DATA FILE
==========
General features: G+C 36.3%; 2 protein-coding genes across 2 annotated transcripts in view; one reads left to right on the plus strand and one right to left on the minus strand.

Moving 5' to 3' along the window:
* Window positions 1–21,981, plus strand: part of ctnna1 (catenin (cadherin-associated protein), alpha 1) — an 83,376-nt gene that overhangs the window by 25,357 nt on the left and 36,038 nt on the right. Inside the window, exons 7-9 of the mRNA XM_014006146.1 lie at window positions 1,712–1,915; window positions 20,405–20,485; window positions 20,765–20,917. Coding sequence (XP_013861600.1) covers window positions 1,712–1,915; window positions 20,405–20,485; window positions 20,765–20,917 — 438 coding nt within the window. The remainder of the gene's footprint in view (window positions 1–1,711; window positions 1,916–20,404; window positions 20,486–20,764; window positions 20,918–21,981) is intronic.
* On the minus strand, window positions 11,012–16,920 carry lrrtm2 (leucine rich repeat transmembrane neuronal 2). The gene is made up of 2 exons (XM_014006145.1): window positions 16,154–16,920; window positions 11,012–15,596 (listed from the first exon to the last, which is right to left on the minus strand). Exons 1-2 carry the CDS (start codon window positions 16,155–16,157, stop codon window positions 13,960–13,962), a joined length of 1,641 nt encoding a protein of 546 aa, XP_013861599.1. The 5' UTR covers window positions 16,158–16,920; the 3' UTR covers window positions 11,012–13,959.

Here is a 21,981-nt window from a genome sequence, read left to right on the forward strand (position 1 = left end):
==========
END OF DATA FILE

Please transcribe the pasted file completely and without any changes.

General features: G+C 36.3%; 2 protein-coding genes across 2 annotated transcripts in view; one reads left to right on the plus strand and one right to left on the minus strand.

Moving 5' to 3' along the window:
* Window positions 1–21,981, plus strand: part of ctnna1 (catenin (cadherin-associated protein), alpha 1) — an 83,376-nt gene that overhangs the window by 25,357 nt on the left and 36,038 nt on the right. Inside the window, exons 7-9 of the mRNA XM_014006146.1 lie at window positions 1,712–1,915; window positions 20,405–20,485; window positions 20,765–20,917. Coding sequence (XP_013861600.1) covers window positions 1,712–1,915; window positions 20,405–20,485; window positions 20,765–20,917 — 438 coding nt within the window. The remainder of the gene's footprint in view (window positions 1–1,711; window positions 1,916–20,404; window positions 20,486–20,764; window positions 20,918–21,981) is intronic.
* On the minus strand, window positions 11,012–16,920 carry lrrtm2 (leucine rich repeat transmembrane neuronal 2). The gene is made up of 2 exons (XM_014006145.1): window positions 16,154–16,920; window positions 11,012–15,596 (listed from the first exon to the last, which is right to left on the minus strand). Exons 1-2 carry the CDS (start codon window positions 16,155–16,157, stop codon window positions 13,960–13,962), a joined length of 1,641 nt encoding a protein of 546 aa, XP_013861599.1. The 5' UTR covers window positions 16,158–16,920; the 3' UTR covers window positions 11,012–13,959.

Here is a 21,981-nt window from a genome sequence, read left to right on the forward strand (position 1 = left end):